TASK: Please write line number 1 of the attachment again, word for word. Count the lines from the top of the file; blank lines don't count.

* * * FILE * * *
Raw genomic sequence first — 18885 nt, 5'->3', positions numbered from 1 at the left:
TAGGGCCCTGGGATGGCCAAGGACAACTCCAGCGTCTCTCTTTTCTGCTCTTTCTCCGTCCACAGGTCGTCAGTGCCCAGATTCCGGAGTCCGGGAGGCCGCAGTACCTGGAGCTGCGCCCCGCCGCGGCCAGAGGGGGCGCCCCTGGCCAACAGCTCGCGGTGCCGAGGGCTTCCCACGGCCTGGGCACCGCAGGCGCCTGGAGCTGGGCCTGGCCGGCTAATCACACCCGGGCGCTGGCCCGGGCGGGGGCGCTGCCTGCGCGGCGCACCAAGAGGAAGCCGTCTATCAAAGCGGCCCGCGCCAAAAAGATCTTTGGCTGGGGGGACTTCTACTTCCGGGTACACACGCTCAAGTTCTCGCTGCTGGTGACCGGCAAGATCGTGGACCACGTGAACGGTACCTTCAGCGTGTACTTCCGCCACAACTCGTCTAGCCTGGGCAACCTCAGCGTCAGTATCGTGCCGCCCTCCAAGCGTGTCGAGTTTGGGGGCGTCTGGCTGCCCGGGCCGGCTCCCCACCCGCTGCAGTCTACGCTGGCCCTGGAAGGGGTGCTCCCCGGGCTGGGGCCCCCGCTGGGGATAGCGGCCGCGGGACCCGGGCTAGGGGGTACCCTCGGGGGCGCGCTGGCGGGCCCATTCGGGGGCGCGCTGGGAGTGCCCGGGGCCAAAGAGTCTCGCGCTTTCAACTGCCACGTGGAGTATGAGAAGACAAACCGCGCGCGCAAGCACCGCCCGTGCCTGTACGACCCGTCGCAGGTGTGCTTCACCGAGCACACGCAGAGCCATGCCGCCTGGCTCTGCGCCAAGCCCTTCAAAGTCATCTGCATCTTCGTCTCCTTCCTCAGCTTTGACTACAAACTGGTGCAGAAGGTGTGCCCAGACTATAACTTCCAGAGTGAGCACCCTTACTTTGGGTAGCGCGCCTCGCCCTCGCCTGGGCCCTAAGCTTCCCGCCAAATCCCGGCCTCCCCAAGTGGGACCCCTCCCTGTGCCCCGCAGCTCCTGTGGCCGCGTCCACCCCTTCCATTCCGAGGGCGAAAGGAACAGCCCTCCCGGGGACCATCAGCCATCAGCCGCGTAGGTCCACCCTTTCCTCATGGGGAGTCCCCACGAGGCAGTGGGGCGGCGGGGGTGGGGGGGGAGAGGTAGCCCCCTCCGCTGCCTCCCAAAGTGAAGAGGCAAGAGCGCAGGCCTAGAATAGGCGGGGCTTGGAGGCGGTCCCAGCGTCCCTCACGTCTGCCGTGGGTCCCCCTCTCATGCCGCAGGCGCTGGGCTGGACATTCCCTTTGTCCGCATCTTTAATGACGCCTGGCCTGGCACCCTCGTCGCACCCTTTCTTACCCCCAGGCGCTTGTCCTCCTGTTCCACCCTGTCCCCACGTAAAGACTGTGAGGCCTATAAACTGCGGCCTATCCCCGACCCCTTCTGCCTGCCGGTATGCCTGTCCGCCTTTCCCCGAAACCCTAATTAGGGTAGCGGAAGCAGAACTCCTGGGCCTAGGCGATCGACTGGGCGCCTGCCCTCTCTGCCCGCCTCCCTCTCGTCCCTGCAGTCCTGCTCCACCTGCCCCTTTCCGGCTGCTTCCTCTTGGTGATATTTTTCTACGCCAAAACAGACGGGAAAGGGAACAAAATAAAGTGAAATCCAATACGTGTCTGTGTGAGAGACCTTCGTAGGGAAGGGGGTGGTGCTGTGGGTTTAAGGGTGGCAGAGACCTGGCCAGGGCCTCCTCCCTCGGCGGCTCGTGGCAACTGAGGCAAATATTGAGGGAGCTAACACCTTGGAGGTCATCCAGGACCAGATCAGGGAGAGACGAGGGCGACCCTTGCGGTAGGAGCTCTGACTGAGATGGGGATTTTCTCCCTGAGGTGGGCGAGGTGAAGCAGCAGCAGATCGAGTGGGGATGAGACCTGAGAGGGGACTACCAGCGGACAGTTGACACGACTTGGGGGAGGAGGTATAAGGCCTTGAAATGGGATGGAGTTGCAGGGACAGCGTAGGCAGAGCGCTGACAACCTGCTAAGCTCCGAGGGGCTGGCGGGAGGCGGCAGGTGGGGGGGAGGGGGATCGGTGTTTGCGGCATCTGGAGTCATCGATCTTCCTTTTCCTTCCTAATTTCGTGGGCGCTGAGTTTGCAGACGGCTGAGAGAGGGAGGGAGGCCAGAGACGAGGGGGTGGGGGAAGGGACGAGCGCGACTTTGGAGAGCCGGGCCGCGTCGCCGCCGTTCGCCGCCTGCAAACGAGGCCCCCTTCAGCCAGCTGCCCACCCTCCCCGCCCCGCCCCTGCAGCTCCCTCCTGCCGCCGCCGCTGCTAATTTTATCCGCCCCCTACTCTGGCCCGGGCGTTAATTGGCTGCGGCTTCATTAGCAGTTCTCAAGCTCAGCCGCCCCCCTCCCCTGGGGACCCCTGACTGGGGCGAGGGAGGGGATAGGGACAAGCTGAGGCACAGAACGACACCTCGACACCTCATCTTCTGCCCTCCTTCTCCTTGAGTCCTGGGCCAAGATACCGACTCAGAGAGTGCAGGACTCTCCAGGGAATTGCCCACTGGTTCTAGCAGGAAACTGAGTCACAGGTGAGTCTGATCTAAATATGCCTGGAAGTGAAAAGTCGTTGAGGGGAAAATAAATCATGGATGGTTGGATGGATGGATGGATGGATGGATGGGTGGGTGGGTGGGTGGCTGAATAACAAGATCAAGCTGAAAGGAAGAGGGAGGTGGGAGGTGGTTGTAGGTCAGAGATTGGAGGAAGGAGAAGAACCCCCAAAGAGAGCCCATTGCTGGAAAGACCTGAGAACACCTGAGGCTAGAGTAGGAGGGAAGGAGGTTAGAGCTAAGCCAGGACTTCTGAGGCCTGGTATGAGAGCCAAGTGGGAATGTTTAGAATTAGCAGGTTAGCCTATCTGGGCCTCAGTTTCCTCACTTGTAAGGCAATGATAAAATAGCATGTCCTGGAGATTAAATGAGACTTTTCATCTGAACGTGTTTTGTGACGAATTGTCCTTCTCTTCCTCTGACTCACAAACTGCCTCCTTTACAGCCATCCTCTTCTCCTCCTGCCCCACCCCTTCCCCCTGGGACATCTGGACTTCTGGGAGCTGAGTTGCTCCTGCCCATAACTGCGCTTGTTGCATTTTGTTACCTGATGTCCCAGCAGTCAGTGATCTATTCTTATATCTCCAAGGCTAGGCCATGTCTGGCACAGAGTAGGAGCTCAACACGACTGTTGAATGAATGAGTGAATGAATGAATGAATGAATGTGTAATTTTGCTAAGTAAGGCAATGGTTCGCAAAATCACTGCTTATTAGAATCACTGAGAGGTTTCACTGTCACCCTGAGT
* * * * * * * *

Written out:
Raw genomic sequence first — 18885 nt, 5'->3', positions numbered from 1 at the left: